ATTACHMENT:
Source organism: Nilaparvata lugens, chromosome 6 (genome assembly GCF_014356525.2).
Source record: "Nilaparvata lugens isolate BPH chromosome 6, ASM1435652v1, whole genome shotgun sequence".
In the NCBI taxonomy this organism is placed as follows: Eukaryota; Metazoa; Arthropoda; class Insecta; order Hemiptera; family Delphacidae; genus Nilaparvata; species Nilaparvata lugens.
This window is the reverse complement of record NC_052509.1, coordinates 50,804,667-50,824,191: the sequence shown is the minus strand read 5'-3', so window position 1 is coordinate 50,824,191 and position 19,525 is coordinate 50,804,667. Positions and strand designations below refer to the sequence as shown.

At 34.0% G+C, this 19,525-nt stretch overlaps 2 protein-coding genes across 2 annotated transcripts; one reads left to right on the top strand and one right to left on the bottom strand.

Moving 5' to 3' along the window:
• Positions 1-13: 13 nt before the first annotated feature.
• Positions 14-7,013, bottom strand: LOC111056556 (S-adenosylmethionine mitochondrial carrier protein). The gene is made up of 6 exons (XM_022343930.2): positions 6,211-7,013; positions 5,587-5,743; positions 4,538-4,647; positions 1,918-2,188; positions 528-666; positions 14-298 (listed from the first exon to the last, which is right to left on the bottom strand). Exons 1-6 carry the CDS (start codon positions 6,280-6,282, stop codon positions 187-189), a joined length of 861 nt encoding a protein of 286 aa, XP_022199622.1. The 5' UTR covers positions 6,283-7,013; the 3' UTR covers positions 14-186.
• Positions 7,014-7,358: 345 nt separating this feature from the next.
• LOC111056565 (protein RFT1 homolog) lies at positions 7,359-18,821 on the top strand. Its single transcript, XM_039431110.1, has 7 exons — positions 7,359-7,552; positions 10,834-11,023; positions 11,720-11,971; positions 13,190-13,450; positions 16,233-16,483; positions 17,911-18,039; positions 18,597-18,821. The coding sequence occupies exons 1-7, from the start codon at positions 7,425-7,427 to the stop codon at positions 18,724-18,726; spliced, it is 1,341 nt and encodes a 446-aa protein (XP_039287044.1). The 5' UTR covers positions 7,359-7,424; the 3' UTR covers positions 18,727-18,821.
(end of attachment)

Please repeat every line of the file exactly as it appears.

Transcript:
Source organism: Nilaparvata lugens, chromosome 6 (genome assembly GCF_014356525.2).
Source record: "Nilaparvata lugens isolate BPH chromosome 6, ASM1435652v1, whole genome shotgun sequence".
In the NCBI taxonomy this organism is placed as follows: Eukaryota; Metazoa; Arthropoda; class Insecta; order Hemiptera; family Delphacidae; genus Nilaparvata; species Nilaparvata lugens.
This window is the reverse complement of record NC_052509.1, coordinates 50,804,667-50,824,191: the sequence shown is the minus strand read 5'-3', so window position 1 is coordinate 50,824,191 and position 19,525 is coordinate 50,804,667. Positions and strand designations below refer to the sequence as shown.

At 34.0% G+C, this 19,525-nt stretch overlaps 2 protein-coding genes across 2 annotated transcripts; one reads left to right on the top strand and one right to left on the bottom strand.

Moving 5' to 3' along the window:
• Positions 1-13: 13 nt before the first annotated feature.
• Positions 14-7,013, bottom strand: LOC111056556 (S-adenosylmethionine mitochondrial carrier protein). The gene is made up of 6 exons (XM_022343930.2): positions 6,211-7,013; positions 5,587-5,743; positions 4,538-4,647; positions 1,918-2,188; positions 528-666; positions 14-298 (listed from the first exon to the last, which is right to left on the bottom strand). Exons 1-6 carry the CDS (start codon positions 6,280-6,282, stop codon positions 187-189), a joined length of 861 nt encoding a protein of 286 aa, XP_022199622.1. The 5' UTR covers positions 6,283-7,013; the 3' UTR covers positions 14-186.
• Positions 7,014-7,358: 345 nt separating this feature from the next.
• LOC111056565 (protein RFT1 homolog) lies at positions 7,359-18,821 on the top strand. Its single transcript, XM_039431110.1, has 7 exons — positions 7,359-7,552; positions 10,834-11,023; positions 11,720-11,971; positions 13,190-13,450; positions 16,233-16,483; positions 17,911-18,039; positions 18,597-18,821. The coding sequence occupies exons 1-7, from the start codon at positions 7,425-7,427 to the stop codon at positions 18,724-18,726; spliced, it is 1,341 nt and encodes a 446-aa protein (XP_039287044.1). The 5' UTR covers positions 7,359-7,424; the 3' UTR covers positions 18,727-18,821.